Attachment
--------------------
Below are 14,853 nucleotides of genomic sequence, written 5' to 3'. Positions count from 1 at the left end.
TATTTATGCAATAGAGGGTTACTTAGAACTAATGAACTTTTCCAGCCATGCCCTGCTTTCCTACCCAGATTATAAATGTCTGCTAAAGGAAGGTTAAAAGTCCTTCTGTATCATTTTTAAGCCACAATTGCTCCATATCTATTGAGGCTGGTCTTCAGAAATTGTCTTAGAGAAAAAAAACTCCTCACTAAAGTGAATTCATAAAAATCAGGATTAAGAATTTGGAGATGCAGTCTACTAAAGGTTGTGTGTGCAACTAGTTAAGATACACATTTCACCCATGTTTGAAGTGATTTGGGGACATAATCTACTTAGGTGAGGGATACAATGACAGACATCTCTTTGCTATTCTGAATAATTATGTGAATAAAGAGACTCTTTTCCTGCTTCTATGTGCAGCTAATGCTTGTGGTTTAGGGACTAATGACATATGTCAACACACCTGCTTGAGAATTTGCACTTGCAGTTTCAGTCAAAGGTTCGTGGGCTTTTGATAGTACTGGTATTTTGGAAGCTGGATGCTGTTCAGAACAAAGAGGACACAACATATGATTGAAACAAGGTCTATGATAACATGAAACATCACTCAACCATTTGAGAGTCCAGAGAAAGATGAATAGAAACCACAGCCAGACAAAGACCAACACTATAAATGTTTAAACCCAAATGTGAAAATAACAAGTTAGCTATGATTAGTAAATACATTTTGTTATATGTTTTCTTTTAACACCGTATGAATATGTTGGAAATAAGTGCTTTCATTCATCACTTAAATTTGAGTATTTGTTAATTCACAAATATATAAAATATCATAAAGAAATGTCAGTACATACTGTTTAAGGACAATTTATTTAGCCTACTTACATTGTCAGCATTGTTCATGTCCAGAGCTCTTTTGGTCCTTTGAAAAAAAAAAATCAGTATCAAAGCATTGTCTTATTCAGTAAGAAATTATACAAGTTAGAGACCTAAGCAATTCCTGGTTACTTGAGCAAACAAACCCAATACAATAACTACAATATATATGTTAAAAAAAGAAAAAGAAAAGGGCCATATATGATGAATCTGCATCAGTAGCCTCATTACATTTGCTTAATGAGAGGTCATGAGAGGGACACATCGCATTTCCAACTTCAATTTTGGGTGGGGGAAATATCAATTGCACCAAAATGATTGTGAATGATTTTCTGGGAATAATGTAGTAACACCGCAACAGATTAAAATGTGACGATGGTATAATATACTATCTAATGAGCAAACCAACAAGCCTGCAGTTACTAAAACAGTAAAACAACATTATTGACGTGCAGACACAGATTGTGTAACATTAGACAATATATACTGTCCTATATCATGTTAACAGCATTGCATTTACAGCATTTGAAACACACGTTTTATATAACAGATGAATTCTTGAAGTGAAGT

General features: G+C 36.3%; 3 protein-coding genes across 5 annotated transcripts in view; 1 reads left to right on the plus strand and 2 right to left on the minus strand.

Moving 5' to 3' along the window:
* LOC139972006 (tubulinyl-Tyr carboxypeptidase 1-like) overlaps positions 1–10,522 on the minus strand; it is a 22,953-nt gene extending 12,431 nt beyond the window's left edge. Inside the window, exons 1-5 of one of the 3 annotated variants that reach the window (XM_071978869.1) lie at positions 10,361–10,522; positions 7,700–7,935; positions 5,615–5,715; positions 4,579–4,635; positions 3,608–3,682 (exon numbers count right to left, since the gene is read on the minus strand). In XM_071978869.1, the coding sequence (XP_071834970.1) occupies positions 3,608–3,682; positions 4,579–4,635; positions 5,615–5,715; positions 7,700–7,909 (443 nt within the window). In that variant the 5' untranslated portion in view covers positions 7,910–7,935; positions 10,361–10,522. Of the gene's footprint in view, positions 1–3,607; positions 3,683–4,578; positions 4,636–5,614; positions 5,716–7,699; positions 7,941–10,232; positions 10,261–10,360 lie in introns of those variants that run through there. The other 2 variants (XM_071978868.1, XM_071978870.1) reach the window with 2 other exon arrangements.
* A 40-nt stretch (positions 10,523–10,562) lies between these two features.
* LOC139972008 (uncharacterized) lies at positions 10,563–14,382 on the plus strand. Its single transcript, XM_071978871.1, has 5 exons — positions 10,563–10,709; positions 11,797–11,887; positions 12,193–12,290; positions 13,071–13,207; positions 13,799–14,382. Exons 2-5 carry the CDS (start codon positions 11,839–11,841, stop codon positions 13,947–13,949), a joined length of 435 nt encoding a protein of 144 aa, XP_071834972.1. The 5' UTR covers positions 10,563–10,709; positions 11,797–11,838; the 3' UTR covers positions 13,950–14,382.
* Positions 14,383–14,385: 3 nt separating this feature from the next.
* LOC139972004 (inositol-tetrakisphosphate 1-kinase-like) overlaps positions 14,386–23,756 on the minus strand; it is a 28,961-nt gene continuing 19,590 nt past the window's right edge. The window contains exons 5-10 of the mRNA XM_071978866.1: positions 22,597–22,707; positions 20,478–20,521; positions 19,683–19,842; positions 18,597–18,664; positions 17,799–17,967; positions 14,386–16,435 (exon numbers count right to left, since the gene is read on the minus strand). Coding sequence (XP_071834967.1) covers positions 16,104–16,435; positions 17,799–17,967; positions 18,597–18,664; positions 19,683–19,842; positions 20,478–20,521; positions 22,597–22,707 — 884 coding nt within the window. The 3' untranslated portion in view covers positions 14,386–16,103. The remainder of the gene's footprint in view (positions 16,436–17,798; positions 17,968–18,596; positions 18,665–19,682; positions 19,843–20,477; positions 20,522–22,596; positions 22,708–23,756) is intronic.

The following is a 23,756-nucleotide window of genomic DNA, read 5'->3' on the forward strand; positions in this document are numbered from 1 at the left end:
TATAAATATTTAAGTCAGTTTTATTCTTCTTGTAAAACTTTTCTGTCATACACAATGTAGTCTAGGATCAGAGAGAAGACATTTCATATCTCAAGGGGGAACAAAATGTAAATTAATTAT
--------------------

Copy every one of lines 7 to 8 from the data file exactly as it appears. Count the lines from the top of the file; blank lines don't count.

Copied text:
* LOC139972008 (uncharacterized) lies at positions 10,563–14,382 on the plus strand. Its single transcript, XM_071978871.1, has 5 exons — positions 10,563–10,709; positions 11,797–11,887; positions 12,193–12,290; positions 13,071–13,207; positions 13,799–14,382. Exons 2-5 carry the CDS (start codon positions 11,839–11,841, stop codon positions 13,947–13,949), a joined length of 435 nt encoding a protein of 144 aa, XP_071834972.1. The 5' UTR covers positions 10,563–10,709; positions 11,797–11,838; the 3' UTR covers positions 13,950–14,382.
* Positions 14,383–14,385: 3 nt separating this feature from the next.